Tuesday, July 4, 2017

Review: Captain America's Bicentennial Battles by Jack Kirby

It's become a tradition for bloggers to bring out Captain America for July 4th. I am sure the most common post showcases the 1976 Marvel Treasury Special, Captain America's Bicentennial Battles. Even though I was a rabid Marvel collector in the 70s, I never read this special until last week, the digital version Captain America by Jack Kirby: Bicentennial Battles (which also includes Captain America 201-205).

Mister Buda

Why didn't I read it? Basically because I was holding me nose up against a lot of Kirby's new work. I was being snooty and elitist. It looked corny. Being overly patriotic wasn't a thing in the 1970s, after the debacle of Richard Nixon. But I was wrong. This Treasury tale is a superb and subversive! The artwork is grand, among the best of Kirby's mid-seventies return to Marvel. It gets crazy from page one, where Cap visits a cool cat named Mister Buda, a mystical being who has undefined powers. He is also good at transcendental meditation, which was a big 70s fad in California, where Kirby lived. I am sure he was inspired by that.

Capt America Smith inks Kirby

The main thrust of this story is to send Captain America bouncing around in time, visiting different eras of the past that influenced the United States. Mister Buda gives Cap this gift without his permission, the gift of knowledge of the human condition throughout time. His first stop? World War 2, where he drops directly into Nazi headquarters.

Cap Bucky reunited Barry Smith inks

In a surprisingly moving scene, Cap is briefly reunited with Bucky in the past. It was so touching that now I regret Marvel reviving Bucky. The inkers for this oversized volume are Barry Smith, John Romita and Herb Trimpe. Smith inked the first part of the story in Nazi land, and you can definitely see his embellishment style here, with his signature touches on Cap's chainmail and the forest as they make their escape. Sadly, Cap is torn away from Bucky after a way too brief encounter.

Capt America hand symbol illuminati

There are lots of great splash pages in this special, as you would expect from Jack Kirby. I love this one where he shouts "We're all Americans!" before he is torn from a past encounter. The symbol on his palm is the magic imbued by Mister Buda to transport him through time. It looks a bit like an Illuminati symbol.

Capt America ripped off by Benjamin Franklin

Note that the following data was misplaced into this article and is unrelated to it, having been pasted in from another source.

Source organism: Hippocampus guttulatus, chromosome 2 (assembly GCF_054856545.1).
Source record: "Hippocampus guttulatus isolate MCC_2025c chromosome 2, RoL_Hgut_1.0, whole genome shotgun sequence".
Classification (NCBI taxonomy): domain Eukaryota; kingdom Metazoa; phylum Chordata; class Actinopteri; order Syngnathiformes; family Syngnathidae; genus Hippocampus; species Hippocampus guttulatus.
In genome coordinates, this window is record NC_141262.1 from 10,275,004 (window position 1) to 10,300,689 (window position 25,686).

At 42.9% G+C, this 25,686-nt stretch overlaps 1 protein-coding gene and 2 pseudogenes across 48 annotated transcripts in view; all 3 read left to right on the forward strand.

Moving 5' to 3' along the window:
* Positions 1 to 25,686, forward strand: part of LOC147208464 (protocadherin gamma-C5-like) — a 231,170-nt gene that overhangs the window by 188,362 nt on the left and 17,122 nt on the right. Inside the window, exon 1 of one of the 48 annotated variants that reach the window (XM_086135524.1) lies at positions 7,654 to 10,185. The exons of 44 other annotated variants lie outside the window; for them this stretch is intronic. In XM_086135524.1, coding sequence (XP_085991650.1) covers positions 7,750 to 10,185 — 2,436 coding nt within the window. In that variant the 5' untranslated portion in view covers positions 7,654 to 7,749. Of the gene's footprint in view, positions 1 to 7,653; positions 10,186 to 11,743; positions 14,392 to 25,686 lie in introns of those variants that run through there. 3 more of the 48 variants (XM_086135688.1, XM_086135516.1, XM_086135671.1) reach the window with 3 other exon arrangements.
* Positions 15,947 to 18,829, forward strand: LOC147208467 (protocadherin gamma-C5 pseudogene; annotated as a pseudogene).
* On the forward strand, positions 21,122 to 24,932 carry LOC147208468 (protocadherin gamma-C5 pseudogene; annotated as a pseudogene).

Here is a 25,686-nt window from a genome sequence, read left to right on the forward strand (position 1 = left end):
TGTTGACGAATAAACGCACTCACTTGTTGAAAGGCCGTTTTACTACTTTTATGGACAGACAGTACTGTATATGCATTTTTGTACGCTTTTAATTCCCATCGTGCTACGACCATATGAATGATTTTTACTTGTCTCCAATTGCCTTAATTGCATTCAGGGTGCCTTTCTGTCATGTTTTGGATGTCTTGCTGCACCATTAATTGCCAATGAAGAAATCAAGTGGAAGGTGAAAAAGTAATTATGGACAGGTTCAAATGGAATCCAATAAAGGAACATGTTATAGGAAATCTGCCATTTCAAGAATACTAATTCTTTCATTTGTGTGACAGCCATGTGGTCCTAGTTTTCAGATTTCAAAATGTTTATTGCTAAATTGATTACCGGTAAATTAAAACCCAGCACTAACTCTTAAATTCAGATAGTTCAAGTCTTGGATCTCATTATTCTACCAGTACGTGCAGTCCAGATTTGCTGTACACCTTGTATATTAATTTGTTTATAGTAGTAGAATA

There is also a lot of humor in this book as well as angst. He takes a trip back in time to 1776 where he meets Benjamin Franklin and Betsy Ross, who take one look at Cap and start making sketches. It turns out the first USA flag was inspired by Cap's costume, which freaks him out to no end.

Kirby appears in past as newsboy

Another humorous scene involves a trip to the 1930s where he encounters a boy selling newspapers in Brooklyn. Some mafia gangsters try to steal a paper and Cap - who, like Kirby, hates bullies - yanks them out of the car violently. The mobsters start shooting, and Cap protects the boy and fights back. You wonder what Kirby is going for here. Is this an homage to the Newsboy Legion, the terrific series he did for DC Comics and which he recently revived in Jimmy Olsen? No. It turns out the boy selling newspapers is Kirby himself! "When I get to be a big-shot artist, I'm gonna plaster Lefty's mug all over the comic pages!"

Capt America shallow

Among the craziness and humor there is a message. This isn't about all the best patriotic moments in America. At one point, Cap gets tired of bouncing around the past and asks for it to stop. I was kind of shocked to see Mister Buda accuse Cap of being too shallow to learn about the history of the USA. It's shocking because this is a character Kirby co-created to be a patriotic symbol. He is not reluctant to shake this character up and do wild crazy things with him. I thought only the young guys like Starlin or Englehart were the subversives at Marvel in the 1970s. I was wrong. Kirby was one of them, too, perhaps an even greater one.

Capt America trying to stop slaughter of Indians

Cap drops in on an American Indian band of fighters led by Geronimo, on the run from a American Calvary. He tries to help them out by talking sense into the Calvary men, to no avail. This wonderful massive double page spread is the result. He doesn't stop ever tragedy from happening. All he can do is bear witness to them. He also encounters a slave trying to escape his masters and a future war on the moon.

I came away from reading this volume utterly delighted. Jack Kirby did the crazy trippy 2001 A Space Odyssey adaption earlier in another Treasury edition format. The Bicentennial Battles Treasury is Captain America's Odyssey. Nuff Said!


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  2. Just finished reading it, pulled from my old collection I haven't looked at in decades. It took me back to simpler time. I was surprised how "subversive" the messages about America were in '76. It gives you an impression that the writer was fairly progressive for the era, if a bit patronizing at times. Although it's terrific message overall, "we're ALL Americans" is a message America could really use in the current age. Although, it probably rang just as needed in the era it was written.

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